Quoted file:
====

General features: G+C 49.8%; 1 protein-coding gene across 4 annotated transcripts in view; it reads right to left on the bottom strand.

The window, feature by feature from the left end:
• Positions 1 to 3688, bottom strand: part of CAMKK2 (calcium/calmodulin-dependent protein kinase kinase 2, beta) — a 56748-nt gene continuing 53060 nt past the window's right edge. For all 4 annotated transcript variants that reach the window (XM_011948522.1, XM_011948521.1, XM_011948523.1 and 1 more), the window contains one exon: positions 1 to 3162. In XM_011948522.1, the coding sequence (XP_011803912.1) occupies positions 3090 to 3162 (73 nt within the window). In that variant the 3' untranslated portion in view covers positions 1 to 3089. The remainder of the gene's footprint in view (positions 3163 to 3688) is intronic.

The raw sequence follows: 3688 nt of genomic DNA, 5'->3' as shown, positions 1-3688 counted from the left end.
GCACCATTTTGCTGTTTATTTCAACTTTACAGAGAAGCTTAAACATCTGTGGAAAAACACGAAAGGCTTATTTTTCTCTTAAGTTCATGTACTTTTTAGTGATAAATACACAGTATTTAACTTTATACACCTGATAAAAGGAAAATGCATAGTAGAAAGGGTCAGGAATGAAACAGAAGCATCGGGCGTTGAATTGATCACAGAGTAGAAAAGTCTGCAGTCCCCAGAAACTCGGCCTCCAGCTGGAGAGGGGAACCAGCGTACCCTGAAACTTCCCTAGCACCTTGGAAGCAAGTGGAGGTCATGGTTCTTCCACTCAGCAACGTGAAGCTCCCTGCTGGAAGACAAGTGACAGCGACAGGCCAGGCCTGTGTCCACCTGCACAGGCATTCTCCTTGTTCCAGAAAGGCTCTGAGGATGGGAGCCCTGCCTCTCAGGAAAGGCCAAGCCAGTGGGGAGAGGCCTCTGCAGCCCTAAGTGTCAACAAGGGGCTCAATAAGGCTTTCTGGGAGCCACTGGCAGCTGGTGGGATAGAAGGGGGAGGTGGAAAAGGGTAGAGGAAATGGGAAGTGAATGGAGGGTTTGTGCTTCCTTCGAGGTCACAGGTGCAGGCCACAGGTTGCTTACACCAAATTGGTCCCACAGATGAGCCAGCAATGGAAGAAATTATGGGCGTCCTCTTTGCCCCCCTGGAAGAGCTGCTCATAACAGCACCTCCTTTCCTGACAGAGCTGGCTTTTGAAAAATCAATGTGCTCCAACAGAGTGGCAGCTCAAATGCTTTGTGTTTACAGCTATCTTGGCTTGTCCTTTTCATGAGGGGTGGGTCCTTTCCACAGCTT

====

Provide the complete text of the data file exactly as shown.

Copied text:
General features: G+C 49.8%; 1 protein-coding gene across 4 annotated transcripts in view; it reads right to left on the bottom strand.

The window, feature by feature from the left end:
• Positions 1 to 3688, bottom strand: part of CAMKK2 (calcium/calmodulin-dependent protein kinase kinase 2, beta) — a 56748-nt gene continuing 53060 nt past the window's right edge. For all 4 annotated transcript variants that reach the window (XM_011948522.1, XM_011948521.1, XM_011948523.1 and 1 more), the window contains one exon: positions 1 to 3162. In XM_011948522.1, the coding sequence (XP_011803912.1) occupies positions 3090 to 3162 (73 nt within the window). In that variant the 3' untranslated portion in view covers positions 1 to 3089. The remainder of the gene's footprint in view (positions 3163 to 3688) is intronic.

The raw sequence follows: 3688 nt of genomic DNA, 5'->3' as shown, positions 1-3688 counted from the left end.
GCACCATTTTGCTGTTTATTTCAACTTTACAGAGAAGCTTAAACATCTGTGGAAAAACACGAAAGGCTTATTTTTCTCTTAAGTTCATGTACTTTTTAGTGATAAATACACAGTATTTAACTTTATACACCTGATAAAAGGAAAATGCATAGTAGAAAGGGTCAGGAATGAAACAGAAGCATCGGGCGTTGAATTGATCACAGAGTAGAAAAGTCTGCAGTCCCCAGAAACTCGGCCTCCAGCTGGAGAGGGGAACCAGCGTACCCTGAAACTTCCCTAGCACCTTGGAAGCAAGTGGAGGTCATGGTTCTTCCACTCAGCAACGTGAAGCTCCCTGCTGGAAGACAAGTGACAGCGACAGGCCAGGCCTGTGTCCACCTGCACAGGCATTCTCCTTGTTCCAGAAAGGCTCTGAGGATGGGAGCCCTGCCTCTCAGGAAAGGCCAAGCCAGTGGGGAGAGGCCTCTGCAGCCCTAAGTGTCAACAAGGGGCTCAATAAGGCTTTCTGGGAGCCACTGGCAGCTGGTGGGATAGAAGGGGGAGGTGGAAAAGGGTAGAGGAAATGGGAAGTGAATGGAGGGTTTGTGCTTCCTTCGAGGTCACAGGTGCAGGCCACAGGTTGCTTACACCAAATTGGTCCCACAGATGAGCCAGCAATGGAAGAAATTATGGGCGTCCTCTTTGCCCCCCTGGAAGAGCTGCTCATAACAGCACCTCCTTTCCTGACAGAGCTGGCTTTTGAAAAATCAATGTGCTCCAACAGAGTGGCAGCTCAAATGCTTTGTGTTTACAGCTATCTTGGCTTGTCCTTTTCATGAGGGGTGGGTCCTTTCCACAGCTT